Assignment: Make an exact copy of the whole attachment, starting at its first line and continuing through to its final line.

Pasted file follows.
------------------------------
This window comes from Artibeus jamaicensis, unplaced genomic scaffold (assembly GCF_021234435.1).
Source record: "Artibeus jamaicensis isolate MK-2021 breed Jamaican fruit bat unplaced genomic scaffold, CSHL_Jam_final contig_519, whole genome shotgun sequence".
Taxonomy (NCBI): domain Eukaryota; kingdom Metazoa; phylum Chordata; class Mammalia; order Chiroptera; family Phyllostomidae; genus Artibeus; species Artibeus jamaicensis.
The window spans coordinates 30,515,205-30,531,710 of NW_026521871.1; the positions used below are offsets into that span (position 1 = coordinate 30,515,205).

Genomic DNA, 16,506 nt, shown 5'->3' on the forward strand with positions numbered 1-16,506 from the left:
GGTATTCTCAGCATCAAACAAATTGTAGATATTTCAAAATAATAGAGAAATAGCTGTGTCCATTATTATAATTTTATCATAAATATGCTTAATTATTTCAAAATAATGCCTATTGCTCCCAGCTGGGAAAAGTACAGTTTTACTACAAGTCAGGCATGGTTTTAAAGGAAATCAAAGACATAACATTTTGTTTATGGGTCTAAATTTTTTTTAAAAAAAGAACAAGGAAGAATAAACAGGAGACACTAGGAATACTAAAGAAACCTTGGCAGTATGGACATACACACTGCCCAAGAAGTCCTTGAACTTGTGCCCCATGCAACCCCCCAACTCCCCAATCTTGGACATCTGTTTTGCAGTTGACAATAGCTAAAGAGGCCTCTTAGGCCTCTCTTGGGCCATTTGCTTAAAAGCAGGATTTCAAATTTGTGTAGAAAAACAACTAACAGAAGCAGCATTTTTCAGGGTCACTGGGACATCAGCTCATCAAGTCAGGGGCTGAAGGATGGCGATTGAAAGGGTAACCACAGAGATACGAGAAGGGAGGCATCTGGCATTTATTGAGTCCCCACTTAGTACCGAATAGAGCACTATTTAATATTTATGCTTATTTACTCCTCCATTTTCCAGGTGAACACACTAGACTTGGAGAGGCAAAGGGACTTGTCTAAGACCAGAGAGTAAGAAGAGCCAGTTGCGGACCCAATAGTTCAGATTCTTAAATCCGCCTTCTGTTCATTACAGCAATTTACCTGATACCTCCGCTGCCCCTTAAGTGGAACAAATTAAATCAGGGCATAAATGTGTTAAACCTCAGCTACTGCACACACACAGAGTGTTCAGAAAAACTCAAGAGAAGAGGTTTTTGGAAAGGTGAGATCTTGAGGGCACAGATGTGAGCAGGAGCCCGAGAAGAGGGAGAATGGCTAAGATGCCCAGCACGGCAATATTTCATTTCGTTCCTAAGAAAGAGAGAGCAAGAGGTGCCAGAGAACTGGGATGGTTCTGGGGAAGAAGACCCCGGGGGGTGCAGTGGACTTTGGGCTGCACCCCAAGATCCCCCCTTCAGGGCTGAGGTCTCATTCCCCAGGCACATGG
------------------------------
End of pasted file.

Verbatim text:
This window comes from Artibeus jamaicensis, unplaced genomic scaffold (assembly GCF_021234435.1).
Source record: "Artibeus jamaicensis isolate MK-2021 breed Jamaican fruit bat unplaced genomic scaffold, CSHL_Jam_final contig_519, whole genome shotgun sequence".
Taxonomy (NCBI): domain Eukaryota; kingdom Metazoa; phylum Chordata; class Mammalia; order Chiroptera; family Phyllostomidae; genus Artibeus; species Artibeus jamaicensis.
The window spans coordinates 30,515,205-30,531,710 of NW_026521871.1; the positions used below are offsets into that span (position 1 = coordinate 30,515,205).

Genomic DNA, 16,506 nt, shown 5'->3' on the forward strand with positions numbered 1-16,506 from the left:
GGTATTCTCAGCATCAAACAAATTGTAGATATTTCAAAATAATAGAGAAATAGCTGTGTCCATTATTATAATTTTATCATAAATATGCTTAATTATTTCAAAATAATGCCTATTGCTCCCAGCTGGGAAAAGTACAGTTTTACTACAAGTCAGGCATGGTTTTAAAGGAAATCAAAGACATAACATTTTGTTTATGGGTCTAAATTTTTTTTAAAAAAAGAACAAGGAAGAATAAACAGGAGACACTAGGAATACTAAAGAAACCTTGGCAGTATGGACATACACACTGCCCAAGAAGTCCTTGAACTTGTGCCCCATGCAACCCCCCAACTCCCCAATCTTGGACATCTGTTTTGCAGTTGACAATAGCTAAAGAGGCCTCTTAGGCCTCTCTTGGGCCATTTGCTTAAAAGCAGGATTTCAAATTTGTGTAGAAAAACAACTAACAGAAGCAGCATTTTTCAGGGTCACTGGGACATCAGCTCATCAAGTCAGGGGCTGAAGGATGGCGATTGAAAGGGTAACCACAGAGATACGAGAAGGGAGGCATCTGGCATTTATTGAGTCCCCACTTAGTACCGAATAGAGCACTATTTAATATTTATGCTTATTTACTCCTCCATTTTCCAGGTGAACACACTAGACTTGGAGAGGCAAAGGGACTTGTCTAAGACCAGAGAGTAAGAAGAGCCAGTTGCGGACCCAATAGTTCAGATTCTTAAATCCGCCTTCTGTTCATTACAGCAATTTACCTGATACCTCCGCTGCCCCTTAAGTGGAACAAATTAAATCAGGGCATAAATGTGTTAAACCTCAGCTACTGCACACACACAGAGTGTTCAGAAAAACTCAAGAGAAGAGGTTTTTGGAAAGGTGAGATCTTGAGGGCACAGATGTGAGCAGGAGCCCGAGAAGAGGGAGAATGGCTAAGATGCCCAGCACGGCAATATTTCATTTCGTTCCTAAGAAAGAGAGAGCAAGAGGTGCCAGAGAACTGGGATGGTTCTGGGGAAGAAGACCCCGGGGGGTGCAGTGGACTTTGGGCTGCACCCCAAGATCCCCCCTTCAGGGCTGAGGTCTCATTCCCCAGGCACATGG